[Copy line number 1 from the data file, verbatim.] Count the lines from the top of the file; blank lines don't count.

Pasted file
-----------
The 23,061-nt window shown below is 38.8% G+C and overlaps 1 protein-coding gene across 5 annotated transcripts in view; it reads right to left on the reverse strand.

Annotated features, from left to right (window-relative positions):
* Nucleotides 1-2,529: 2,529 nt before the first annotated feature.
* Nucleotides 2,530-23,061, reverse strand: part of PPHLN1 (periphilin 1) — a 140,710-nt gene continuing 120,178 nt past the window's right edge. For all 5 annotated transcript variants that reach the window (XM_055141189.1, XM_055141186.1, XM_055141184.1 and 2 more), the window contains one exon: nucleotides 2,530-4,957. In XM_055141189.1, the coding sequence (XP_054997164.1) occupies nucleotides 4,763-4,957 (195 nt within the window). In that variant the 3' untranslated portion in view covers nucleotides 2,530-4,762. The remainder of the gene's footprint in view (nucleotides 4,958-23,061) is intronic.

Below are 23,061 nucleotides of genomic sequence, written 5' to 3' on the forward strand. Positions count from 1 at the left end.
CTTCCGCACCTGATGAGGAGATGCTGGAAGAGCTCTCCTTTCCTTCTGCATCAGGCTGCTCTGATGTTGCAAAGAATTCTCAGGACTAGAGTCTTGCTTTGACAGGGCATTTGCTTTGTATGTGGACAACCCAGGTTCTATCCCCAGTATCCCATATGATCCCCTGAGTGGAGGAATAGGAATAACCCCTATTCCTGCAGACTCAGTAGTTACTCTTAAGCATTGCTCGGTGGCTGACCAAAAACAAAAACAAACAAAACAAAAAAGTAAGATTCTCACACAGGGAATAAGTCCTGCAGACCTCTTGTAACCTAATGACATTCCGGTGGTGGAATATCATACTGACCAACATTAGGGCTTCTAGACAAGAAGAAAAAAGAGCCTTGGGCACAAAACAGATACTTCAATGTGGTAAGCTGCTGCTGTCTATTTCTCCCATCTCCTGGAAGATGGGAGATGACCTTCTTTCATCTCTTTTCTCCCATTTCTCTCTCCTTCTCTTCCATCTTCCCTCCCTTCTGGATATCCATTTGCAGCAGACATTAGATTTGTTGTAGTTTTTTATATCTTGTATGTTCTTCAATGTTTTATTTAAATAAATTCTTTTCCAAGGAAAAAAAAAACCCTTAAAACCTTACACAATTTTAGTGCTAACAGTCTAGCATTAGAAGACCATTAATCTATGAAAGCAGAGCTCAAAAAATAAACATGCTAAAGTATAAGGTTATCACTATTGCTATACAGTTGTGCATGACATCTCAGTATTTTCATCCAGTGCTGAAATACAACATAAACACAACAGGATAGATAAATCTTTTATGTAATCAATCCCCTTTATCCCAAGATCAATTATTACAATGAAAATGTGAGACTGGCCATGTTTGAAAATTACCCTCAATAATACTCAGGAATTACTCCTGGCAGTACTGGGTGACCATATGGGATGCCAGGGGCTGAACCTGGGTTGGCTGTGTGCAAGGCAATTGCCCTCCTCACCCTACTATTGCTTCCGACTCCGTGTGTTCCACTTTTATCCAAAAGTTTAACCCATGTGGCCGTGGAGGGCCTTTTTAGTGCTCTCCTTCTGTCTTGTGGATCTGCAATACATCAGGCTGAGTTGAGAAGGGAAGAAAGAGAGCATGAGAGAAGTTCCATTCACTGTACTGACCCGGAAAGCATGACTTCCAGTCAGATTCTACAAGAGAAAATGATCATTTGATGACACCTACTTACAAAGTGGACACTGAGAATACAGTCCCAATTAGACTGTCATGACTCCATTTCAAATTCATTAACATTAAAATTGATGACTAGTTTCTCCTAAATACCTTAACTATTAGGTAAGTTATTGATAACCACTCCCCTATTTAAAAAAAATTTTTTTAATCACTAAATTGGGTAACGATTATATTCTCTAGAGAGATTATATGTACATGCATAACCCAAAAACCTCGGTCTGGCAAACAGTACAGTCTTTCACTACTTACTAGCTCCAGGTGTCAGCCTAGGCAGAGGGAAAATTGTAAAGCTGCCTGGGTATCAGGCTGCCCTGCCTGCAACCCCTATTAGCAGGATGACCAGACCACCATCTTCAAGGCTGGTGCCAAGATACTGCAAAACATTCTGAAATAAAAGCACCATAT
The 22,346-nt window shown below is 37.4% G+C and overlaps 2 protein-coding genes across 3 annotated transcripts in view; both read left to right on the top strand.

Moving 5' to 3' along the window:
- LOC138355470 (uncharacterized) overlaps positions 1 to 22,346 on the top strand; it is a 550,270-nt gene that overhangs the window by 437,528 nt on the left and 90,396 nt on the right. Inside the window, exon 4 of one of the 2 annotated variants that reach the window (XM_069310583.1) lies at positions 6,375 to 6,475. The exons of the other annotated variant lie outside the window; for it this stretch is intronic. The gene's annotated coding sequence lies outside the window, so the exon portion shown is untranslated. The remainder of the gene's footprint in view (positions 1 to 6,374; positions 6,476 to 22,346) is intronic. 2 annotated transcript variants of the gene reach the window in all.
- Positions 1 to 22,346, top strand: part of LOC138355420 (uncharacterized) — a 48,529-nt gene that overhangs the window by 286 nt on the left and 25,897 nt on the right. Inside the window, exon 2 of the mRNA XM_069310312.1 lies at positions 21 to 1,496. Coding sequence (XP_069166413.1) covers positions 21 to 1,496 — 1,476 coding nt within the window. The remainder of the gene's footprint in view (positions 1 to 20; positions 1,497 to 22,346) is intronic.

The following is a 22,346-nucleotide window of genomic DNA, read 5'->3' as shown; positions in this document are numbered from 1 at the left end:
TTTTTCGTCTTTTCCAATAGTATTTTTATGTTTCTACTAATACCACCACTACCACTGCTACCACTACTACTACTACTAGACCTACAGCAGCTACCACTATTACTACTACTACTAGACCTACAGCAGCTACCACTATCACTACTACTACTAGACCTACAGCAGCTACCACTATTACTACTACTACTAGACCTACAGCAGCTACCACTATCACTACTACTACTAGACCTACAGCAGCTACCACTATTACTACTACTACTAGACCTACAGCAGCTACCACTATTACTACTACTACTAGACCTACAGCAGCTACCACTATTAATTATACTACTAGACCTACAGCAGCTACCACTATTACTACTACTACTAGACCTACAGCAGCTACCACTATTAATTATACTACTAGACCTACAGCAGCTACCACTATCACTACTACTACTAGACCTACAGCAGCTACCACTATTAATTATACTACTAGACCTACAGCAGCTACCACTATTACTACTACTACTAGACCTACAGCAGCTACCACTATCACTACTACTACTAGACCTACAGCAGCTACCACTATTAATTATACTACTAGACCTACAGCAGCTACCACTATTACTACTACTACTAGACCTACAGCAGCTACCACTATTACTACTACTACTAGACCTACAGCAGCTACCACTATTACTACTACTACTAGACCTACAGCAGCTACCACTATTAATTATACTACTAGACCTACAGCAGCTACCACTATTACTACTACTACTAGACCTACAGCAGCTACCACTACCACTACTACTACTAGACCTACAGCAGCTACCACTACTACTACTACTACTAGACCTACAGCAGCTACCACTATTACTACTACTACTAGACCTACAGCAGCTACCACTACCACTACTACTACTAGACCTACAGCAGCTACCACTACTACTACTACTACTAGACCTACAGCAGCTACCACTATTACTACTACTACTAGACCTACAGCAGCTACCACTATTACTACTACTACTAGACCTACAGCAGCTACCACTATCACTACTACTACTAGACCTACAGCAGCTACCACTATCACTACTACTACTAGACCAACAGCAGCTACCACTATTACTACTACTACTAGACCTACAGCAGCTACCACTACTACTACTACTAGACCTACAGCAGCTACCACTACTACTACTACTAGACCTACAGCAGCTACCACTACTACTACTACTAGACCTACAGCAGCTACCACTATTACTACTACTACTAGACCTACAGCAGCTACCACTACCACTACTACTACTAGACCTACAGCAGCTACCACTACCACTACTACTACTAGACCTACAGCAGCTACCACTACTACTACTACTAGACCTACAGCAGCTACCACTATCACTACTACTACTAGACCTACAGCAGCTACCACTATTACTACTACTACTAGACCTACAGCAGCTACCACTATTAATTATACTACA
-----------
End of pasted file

The 23,061-nt window shown below is 38.8% G+C and overlaps 1 protein-coding gene across 5 annotated transcripts in view; it reads right to left on the reverse strand.